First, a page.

I was reminded of that incident last night after reading about the latest research on spankings.  I made the mistake of sharing the article and got a few comments from conservatives who continue to defend it.  I wasn’t actually wanting to debate the issue.  In fact, I simply said I wasn’t a fan of corporal punishment.  I speak out as someone who was disciplined almost exclusively with yelling and hitting, not one of those people who constantly claim spanking is harmless and builds character.  I figure I have as much of a right to be heard as those who think spanking is totally okay. 

As I was having this discussion last night, sitting in my living room with my gentle husband, I got very upset.  I finally had to tell people I was done with the topic, because I was sitting there in tears remembering being physically punished by my dad. 

I recalled my dad when he was in discipline mode, face beet red, veins popping out, and barely in control of himself.  Fortunately, he was never one to use a belt or a spoon.  He only used his hands, which were definitely enough when he was enraged.  I remember him yelling at me as he hit me, powered by fury and adrenaline.  I never knew which infractions would earn me a spanking.  He would just spank when the mood struck, which was never consistent.  Come to think of it, he was inconsistent about a lot of things.  For instance, he always wore a seatbelt, but wouldn’t always make me wear one.  Usually, when he did, it was either because he was punishing me or trying to assert himself as the boss of the family.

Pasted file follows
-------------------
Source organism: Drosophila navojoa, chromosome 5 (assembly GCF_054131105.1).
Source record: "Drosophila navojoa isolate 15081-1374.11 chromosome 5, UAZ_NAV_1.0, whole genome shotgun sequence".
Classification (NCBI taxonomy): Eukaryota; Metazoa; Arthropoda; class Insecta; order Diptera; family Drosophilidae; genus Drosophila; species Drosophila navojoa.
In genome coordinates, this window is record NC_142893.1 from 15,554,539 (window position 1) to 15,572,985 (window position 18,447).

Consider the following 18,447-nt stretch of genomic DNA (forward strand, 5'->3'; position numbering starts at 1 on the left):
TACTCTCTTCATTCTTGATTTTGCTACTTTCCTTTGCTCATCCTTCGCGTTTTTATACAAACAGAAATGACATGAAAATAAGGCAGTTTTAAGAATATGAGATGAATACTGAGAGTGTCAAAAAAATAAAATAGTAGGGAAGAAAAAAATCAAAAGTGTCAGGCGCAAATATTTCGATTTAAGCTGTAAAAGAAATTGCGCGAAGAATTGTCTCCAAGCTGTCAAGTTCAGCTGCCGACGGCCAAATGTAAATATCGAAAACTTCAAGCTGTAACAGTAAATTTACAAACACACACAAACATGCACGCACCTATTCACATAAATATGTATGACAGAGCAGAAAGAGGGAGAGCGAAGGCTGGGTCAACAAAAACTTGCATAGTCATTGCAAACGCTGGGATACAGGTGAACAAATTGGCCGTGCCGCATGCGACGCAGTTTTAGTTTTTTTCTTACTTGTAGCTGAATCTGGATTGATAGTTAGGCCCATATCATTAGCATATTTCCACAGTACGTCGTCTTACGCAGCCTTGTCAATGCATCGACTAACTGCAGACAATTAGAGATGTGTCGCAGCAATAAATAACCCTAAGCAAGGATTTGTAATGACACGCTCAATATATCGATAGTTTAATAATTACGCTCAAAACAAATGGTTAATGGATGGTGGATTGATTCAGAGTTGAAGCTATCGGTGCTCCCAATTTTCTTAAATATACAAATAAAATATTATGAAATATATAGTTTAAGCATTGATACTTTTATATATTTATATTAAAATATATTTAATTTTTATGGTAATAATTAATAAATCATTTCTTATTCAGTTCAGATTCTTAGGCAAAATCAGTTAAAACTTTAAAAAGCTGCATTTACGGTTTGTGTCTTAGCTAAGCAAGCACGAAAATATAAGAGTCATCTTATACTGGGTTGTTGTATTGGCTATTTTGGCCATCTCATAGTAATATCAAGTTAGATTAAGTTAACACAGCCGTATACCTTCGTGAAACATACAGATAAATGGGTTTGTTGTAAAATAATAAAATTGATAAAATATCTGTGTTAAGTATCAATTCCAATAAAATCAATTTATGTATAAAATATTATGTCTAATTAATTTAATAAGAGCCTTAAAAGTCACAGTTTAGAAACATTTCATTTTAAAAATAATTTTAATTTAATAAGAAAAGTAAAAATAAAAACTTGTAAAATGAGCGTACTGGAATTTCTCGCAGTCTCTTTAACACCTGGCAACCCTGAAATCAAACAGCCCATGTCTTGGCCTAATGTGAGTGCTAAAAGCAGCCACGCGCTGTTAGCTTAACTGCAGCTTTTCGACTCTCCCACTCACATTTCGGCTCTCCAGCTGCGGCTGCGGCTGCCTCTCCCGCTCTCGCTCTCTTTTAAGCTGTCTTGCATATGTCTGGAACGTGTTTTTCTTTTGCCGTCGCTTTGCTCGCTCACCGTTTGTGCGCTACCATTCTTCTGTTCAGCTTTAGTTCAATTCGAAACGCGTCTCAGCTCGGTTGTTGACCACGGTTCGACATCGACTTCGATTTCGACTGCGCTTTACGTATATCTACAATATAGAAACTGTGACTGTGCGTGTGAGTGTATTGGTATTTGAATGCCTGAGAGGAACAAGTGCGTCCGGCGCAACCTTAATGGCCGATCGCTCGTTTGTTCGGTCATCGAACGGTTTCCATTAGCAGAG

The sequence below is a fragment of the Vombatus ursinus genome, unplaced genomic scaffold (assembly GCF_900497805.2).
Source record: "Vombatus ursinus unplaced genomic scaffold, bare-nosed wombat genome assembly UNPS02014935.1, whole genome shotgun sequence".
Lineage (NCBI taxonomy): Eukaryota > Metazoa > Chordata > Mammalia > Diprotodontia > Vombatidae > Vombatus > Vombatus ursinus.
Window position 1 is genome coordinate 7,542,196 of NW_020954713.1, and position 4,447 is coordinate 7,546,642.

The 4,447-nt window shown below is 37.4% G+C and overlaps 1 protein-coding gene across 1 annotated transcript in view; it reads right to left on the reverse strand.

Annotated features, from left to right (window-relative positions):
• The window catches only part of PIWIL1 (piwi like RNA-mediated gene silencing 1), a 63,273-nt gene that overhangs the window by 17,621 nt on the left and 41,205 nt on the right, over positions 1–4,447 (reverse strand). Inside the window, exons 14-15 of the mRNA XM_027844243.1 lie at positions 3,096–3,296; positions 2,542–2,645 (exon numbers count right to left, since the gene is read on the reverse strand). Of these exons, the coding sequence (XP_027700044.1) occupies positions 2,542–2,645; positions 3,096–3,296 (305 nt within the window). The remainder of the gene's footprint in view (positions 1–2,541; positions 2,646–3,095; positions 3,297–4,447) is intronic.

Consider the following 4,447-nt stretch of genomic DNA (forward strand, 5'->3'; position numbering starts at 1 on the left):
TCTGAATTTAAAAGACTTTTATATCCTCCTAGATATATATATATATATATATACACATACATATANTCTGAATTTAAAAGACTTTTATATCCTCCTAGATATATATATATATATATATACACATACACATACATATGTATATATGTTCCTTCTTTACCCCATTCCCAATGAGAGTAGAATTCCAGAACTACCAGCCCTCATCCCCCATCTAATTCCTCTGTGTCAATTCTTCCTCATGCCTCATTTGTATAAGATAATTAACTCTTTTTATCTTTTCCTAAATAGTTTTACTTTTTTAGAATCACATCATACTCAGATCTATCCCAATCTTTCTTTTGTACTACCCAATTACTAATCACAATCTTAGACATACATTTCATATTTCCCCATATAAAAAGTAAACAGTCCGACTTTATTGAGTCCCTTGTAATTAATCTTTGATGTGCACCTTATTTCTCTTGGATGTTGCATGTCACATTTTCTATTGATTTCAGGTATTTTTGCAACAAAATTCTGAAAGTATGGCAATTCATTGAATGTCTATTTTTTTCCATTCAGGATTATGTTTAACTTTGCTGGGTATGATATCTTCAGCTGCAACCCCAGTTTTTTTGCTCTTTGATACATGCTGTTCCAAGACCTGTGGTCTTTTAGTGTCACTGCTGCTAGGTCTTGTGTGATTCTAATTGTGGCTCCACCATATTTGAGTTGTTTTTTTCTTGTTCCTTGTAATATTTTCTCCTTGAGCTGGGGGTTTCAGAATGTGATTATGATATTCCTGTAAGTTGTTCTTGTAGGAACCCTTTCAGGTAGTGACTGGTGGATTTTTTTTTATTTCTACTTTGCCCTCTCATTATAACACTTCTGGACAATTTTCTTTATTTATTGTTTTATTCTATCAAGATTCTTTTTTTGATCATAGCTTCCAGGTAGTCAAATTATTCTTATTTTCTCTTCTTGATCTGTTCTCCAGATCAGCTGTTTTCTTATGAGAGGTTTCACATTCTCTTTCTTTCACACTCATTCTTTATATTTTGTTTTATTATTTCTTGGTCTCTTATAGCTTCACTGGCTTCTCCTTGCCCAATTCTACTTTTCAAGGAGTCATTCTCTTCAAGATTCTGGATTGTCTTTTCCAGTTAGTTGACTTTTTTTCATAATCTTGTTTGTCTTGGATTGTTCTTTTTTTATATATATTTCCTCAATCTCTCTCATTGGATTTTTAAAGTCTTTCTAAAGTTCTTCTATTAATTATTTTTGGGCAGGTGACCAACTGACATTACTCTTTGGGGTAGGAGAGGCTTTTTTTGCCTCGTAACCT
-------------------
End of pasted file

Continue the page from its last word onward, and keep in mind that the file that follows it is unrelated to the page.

One time when I was about 13, my dad was driving me and a friend to the barn where I kept my horse.  I had to go clean stalls.  As we were headed there, my dad informed me that he expected me to haul gravel when we got back home.  I asked him if the work could wait until I no longer had a guest.  He got very angry and told me not to expect him to come pick us up later.  For some reason, I got very upset with my dad and called him an asshole.  His response to that was pretty epic.  He parked the car.  I got out and headed for the barn.  He followed me, grabbed me by the neck, and started to throttle me. 

My friend watched my dad scream at me as he clutched me by the neck.  I remember telling him to let me go or I’d kick him in the balls.  He did let go.  Later, he acted as if nothing had happened, though my mom made sure to tell me that I’d “really blown it”.  She was just pissed that he was pissed and didn’t care why I called him an asshole.  Maybe I shouldn’t have done that.  I had lost my temper too.  But I was a kid and he was a grown man who resorted to violence to get his point across.  I certainly didn’t gain any regard for my father when he choked me in front of my friend.